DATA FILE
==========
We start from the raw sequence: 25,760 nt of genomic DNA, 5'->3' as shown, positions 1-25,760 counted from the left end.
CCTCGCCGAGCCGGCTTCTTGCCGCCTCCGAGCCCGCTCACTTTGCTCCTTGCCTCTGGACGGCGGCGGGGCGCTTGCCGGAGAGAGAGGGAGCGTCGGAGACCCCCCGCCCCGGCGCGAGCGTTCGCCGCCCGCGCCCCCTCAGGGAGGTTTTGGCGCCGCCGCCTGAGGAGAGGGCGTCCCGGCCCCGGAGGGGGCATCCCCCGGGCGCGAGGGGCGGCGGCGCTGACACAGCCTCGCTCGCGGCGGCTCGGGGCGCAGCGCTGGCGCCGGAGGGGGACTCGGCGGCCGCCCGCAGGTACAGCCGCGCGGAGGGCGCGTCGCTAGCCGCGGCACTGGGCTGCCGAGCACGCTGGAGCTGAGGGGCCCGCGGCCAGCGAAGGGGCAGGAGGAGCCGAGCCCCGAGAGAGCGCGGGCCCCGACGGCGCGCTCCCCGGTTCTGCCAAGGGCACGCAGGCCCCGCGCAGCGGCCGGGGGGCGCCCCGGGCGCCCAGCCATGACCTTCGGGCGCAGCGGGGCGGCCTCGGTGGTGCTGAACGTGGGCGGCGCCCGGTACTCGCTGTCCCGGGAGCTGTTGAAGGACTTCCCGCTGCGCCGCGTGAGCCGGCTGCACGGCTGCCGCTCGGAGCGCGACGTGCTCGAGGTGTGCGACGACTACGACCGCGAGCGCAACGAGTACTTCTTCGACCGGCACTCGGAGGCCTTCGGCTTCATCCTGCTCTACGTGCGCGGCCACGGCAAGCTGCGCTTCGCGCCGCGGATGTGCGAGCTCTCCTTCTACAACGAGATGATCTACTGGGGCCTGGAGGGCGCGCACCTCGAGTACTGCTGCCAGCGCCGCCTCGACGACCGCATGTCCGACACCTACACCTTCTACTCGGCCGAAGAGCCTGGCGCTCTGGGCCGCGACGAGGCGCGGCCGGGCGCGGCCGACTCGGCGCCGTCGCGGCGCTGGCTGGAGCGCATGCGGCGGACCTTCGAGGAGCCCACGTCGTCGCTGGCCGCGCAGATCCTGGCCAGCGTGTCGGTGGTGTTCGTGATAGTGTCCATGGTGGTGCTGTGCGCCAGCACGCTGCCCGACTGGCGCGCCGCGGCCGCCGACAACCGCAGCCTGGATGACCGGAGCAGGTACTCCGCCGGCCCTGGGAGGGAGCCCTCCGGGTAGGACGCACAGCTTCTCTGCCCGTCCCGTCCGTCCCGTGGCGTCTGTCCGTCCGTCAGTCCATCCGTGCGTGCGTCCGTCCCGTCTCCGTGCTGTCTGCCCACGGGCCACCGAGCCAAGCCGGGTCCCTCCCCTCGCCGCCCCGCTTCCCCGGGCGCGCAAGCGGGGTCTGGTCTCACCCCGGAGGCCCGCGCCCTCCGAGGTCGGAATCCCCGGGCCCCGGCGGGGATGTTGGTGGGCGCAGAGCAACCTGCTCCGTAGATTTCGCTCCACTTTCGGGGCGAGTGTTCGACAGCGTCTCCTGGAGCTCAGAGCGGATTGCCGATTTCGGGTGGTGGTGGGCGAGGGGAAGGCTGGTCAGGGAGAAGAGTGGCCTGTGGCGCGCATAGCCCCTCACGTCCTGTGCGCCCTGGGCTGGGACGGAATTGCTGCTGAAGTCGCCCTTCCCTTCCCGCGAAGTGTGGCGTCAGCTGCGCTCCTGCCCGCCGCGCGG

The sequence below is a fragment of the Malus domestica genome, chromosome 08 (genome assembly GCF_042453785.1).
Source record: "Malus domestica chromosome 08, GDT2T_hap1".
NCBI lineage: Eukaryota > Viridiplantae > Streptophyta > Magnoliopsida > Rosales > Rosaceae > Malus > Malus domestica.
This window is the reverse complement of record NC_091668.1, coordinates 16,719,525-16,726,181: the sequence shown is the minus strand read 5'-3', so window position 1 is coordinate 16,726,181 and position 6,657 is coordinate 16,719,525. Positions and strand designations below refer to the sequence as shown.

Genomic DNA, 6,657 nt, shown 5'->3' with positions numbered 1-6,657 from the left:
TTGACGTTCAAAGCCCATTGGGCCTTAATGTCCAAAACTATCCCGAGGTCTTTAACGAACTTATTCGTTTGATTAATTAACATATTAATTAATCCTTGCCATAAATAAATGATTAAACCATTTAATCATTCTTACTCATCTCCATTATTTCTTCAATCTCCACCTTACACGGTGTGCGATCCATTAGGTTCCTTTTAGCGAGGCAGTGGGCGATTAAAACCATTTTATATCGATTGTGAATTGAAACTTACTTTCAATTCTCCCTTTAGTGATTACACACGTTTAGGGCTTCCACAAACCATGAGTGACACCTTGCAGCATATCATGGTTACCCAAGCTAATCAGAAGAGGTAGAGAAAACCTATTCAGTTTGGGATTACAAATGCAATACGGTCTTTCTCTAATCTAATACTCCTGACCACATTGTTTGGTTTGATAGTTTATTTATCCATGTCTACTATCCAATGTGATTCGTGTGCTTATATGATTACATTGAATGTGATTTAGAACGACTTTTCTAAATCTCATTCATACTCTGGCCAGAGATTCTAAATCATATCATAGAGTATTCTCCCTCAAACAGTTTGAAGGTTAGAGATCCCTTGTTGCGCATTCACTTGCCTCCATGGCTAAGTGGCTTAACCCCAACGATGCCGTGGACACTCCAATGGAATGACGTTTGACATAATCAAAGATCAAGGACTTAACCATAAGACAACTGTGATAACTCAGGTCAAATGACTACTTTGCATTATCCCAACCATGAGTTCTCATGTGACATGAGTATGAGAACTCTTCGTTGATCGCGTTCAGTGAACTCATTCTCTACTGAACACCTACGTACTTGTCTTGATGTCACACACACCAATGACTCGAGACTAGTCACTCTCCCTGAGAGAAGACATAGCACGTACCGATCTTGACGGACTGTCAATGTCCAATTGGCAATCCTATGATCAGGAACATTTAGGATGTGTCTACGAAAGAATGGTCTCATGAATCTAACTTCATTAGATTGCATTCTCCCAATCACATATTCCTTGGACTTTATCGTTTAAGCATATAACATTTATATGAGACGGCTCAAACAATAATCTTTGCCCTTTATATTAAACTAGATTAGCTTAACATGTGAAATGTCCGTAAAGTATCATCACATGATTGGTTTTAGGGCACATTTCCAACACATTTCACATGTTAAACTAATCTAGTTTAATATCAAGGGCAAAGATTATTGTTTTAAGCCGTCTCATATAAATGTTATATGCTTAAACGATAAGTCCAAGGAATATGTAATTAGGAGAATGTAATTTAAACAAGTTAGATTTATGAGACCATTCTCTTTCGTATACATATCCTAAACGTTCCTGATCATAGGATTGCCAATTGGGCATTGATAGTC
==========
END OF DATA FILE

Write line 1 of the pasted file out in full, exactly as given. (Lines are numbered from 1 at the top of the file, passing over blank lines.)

We start from the raw sequence: 25,760 nt of genomic DNA, 5'->3' as shown, positions 1-25,760 counted from the left end.